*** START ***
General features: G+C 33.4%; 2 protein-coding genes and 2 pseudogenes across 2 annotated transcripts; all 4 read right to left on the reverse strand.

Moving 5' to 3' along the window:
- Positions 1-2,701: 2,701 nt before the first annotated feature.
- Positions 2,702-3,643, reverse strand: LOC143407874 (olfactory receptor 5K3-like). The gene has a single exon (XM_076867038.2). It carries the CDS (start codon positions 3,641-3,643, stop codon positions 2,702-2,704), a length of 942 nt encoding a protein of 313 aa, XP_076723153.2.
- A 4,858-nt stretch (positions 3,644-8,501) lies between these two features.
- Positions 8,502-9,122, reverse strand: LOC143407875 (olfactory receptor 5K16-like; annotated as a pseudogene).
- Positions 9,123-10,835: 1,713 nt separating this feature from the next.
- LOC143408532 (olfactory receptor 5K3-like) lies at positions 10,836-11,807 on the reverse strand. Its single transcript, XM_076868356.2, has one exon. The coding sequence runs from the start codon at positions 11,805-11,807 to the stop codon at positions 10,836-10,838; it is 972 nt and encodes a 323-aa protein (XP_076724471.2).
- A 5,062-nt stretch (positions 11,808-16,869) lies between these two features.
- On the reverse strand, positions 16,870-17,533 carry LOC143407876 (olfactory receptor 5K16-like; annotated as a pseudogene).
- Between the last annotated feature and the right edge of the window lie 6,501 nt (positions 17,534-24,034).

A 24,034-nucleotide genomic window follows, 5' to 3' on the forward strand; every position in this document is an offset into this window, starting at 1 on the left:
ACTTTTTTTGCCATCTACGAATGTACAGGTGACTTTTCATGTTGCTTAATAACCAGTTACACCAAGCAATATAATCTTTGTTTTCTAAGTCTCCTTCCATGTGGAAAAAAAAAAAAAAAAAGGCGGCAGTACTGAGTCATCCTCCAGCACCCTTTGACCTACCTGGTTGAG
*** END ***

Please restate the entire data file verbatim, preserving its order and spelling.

General features: G+C 33.4%; 2 protein-coding genes and 2 pseudogenes across 2 annotated transcripts; all 4 read right to left on the reverse strand.

Moving 5' to 3' along the window:
- Positions 1-2,701: 2,701 nt before the first annotated feature.
- Positions 2,702-3,643, reverse strand: LOC143407874 (olfactory receptor 5K3-like). The gene has a single exon (XM_076867038.2). It carries the CDS (start codon positions 3,641-3,643, stop codon positions 2,702-2,704), a length of 942 nt encoding a protein of 313 aa, XP_076723153.2.
- A 4,858-nt stretch (positions 3,644-8,501) lies between these two features.
- Positions 8,502-9,122, reverse strand: LOC143407875 (olfactory receptor 5K16-like; annotated as a pseudogene).
- Positions 9,123-10,835: 1,713 nt separating this feature from the next.
- LOC143408532 (olfactory receptor 5K3-like) lies at positions 10,836-11,807 on the reverse strand. Its single transcript, XM_076868356.2, has one exon. The coding sequence runs from the start codon at positions 11,805-11,807 to the stop codon at positions 10,836-10,838; it is 972 nt and encodes a 323-aa protein (XP_076724471.2).
- A 5,062-nt stretch (positions 11,808-16,869) lies between these two features.
- On the reverse strand, positions 16,870-17,533 carry LOC143407876 (olfactory receptor 5K16-like; annotated as a pseudogene).
- Between the last annotated feature and the right edge of the window lie 6,501 nt (positions 17,534-24,034).

A 24,034-nucleotide genomic window follows, 5' to 3' on the forward strand; every position in this document is an offset into this window, starting at 1 on the left:
ACTTTTTTTGCCATCTACGAATGTACAGGTGACTTTTCATGTTGCTTAATAACCAGTTACACCAAGCAATATAATCTTTGTTTTCTAAGTCTCCTTCCATGTGGAAAAAAAAAAAAAAAAAGGCGGCAGTACTGAGTCATCCTCCAGCACCCTTTGACCTACCTGGTTGAG